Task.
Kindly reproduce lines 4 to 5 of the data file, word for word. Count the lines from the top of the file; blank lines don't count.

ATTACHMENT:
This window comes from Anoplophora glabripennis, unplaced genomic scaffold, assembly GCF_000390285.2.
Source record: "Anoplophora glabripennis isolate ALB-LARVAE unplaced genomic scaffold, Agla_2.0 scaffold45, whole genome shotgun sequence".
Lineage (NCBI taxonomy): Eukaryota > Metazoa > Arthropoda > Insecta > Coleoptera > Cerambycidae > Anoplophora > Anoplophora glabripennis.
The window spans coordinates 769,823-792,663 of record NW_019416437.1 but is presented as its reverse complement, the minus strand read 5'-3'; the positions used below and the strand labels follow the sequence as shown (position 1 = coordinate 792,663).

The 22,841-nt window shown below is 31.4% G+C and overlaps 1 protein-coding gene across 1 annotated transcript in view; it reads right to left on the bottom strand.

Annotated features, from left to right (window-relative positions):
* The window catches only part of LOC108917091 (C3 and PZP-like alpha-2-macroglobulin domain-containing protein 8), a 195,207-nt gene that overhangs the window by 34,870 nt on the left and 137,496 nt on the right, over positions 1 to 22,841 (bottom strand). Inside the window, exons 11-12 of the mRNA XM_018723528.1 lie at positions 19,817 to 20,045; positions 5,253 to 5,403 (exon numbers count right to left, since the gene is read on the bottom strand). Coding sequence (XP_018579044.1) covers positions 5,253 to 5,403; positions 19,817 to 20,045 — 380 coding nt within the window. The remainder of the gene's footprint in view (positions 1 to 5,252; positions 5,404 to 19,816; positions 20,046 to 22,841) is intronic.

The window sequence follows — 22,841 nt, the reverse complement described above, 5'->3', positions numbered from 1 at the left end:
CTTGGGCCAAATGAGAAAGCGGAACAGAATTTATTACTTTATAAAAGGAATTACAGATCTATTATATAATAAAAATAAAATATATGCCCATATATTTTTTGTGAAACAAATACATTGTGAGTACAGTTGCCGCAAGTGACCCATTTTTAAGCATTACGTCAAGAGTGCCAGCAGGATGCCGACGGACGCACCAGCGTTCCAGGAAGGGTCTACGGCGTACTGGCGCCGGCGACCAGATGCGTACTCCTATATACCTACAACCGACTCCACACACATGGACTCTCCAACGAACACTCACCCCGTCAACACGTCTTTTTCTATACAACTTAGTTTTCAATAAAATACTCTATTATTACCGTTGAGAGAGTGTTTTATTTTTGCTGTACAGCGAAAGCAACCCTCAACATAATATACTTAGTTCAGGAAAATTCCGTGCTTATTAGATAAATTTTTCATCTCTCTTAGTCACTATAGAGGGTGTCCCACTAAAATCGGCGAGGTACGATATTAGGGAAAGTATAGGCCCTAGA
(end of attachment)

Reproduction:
The window spans coordinates 769,823-792,663 of record NW_019416437.1 but is presented as its reverse complement, the minus strand read 5'-3'; the positions used below and the strand labels follow the sequence as shown (position 1 = coordinate 792,663).

The 22,841-nt window shown below is 31.4% G+C and overlaps 1 protein-coding gene across 1 annotated transcript in view; it reads right to left on the bottom strand.